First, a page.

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News Medical's "MediKnowledge" series is a selection of articles written by experts who have been invited as recognized leaders in their fields to offer opinion within the confines of his or her area of medical expertise.

  • Safety, Not “Sharing,” Must Guide Visitor Policies for Cesarean Surgery

    Safety, Not “Sharing,” Must Guide Visitor Policies for Cesarean Surgery

    Giving birth is one of life’s most exciting events – one that many women want to experience with family members and capture on video. But the desire to share the delivery with others has resulted, in some cases, in a crowded delivery room of supportive (and occasionally fainting) observers. [More]
  • Bedwetting (Nocturnal Enuresis)

    Bedwetting (Nocturnal Enuresis)

    Bedwetting, also known as nocturnal enuresis, is an uncontrollable leakage of urine from the bladder while asleep. For children aged five years and older, bedwetting is abnormal and should not be considered a trivial condition. [More]
  • Does cigarette smoking damage the skin?

    Does cigarette smoking damage the skin?

    Smoking damages nearly every organ in the body. Whilst most people are familiar of its association with lung cancer, stroke and heart disease, it also has profound effects on the body’s largest organ – skin. [More]
  • How safe are ‘black henna’ tattoos?

    How safe are ‘black henna’ tattoos?

    While on holiday, many people opt to have a ‘fun’ temporary henna tattoo applied when they’re on the beach, by the pool or when at a festival. These are often advertised as ‘black henna’ temporary tattoos (BHTT), but there is no such thing as ‘black henna’: true henna extract is orange-red in colour. [More]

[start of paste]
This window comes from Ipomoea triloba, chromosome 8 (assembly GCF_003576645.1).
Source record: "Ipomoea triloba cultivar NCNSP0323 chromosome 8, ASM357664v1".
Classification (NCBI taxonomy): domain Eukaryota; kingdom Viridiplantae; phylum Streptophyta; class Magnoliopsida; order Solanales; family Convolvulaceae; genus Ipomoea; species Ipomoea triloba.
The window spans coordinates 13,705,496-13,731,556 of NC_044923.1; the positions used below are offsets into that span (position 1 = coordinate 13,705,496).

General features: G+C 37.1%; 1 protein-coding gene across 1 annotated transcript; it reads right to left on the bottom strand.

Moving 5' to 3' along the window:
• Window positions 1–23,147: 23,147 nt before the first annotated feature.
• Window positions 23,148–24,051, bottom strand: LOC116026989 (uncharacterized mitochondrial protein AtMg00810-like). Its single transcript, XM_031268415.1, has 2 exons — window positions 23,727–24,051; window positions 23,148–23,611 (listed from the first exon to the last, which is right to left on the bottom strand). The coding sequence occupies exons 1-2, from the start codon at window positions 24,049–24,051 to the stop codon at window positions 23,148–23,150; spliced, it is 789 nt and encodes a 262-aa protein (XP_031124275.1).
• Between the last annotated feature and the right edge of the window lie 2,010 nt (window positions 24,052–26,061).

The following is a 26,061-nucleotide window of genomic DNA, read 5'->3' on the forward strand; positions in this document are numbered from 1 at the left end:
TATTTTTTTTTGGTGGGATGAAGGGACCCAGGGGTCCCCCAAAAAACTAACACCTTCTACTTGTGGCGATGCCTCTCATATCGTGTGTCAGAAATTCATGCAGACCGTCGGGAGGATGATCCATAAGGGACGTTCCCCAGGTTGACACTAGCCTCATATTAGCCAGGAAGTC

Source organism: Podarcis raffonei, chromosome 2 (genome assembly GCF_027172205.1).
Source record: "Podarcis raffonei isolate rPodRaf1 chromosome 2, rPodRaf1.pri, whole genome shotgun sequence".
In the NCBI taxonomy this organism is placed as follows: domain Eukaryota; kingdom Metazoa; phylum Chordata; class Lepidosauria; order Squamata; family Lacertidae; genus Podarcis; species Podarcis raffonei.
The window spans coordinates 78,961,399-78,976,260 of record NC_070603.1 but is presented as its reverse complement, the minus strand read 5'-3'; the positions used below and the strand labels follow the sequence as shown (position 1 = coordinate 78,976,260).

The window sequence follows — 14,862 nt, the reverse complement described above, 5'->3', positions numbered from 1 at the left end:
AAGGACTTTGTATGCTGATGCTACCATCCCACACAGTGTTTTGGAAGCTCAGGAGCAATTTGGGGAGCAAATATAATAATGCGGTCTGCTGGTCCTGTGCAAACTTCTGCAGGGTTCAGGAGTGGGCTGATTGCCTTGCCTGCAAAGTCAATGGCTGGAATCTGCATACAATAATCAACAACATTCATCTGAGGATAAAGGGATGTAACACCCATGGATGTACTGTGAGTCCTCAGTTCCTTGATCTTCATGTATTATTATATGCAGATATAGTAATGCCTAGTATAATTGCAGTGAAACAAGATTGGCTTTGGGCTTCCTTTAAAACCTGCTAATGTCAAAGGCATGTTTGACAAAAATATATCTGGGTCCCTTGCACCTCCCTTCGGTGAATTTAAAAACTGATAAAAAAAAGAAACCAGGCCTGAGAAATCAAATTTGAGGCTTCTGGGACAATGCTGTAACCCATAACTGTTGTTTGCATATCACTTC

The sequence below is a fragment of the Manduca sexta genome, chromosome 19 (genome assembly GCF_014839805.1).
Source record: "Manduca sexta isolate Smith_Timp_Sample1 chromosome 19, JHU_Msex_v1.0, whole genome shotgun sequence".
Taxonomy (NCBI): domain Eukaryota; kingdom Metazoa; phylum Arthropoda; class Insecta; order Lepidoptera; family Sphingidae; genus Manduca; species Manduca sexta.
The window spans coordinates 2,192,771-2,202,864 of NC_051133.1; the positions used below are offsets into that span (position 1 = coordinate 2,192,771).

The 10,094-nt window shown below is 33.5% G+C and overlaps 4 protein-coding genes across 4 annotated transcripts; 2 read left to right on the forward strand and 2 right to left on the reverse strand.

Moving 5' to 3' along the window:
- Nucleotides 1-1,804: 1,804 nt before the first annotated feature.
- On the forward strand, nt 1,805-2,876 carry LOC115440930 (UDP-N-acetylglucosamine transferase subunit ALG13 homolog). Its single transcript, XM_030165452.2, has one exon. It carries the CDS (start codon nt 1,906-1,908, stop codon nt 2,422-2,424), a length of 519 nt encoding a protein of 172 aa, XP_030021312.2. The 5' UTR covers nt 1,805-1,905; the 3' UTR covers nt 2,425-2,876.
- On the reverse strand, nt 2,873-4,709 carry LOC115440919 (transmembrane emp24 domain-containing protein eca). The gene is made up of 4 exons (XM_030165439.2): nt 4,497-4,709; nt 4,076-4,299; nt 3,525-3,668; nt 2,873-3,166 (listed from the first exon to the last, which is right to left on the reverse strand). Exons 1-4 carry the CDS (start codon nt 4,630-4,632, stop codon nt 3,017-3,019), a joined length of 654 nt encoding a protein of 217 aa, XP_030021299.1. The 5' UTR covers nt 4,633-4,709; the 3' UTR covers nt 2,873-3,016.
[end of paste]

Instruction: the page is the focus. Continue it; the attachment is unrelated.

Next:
• Nitrous Oxide for Labor:  Choose Wisely

    Nitrous Oxide for Labor: Choose Wisely

    Nitrous oxide has been used for over 100 years to manage pain during medical procedures. In numerous countries in Europe as well as Australia and New Zealand, it is common to use nitrous oxide as an option in laboring women, in order to help them cope with pain. But although nitrous oxide was once available for labor in the United States, its popularity diminished in the 1970s with the advent of the epidural. [More]
  • Occupational Therapy: Your Life by Design

    Occupational Therapy: Your Life by Design

    The role of an occupational therapist is often not fully understood, or is confused with the role of a physical therapist. What’s the differentiator? Cue the “your life by design” approach. [More]
  • Dementia with Lewy Bodies

    Dementia with Lewy Bodies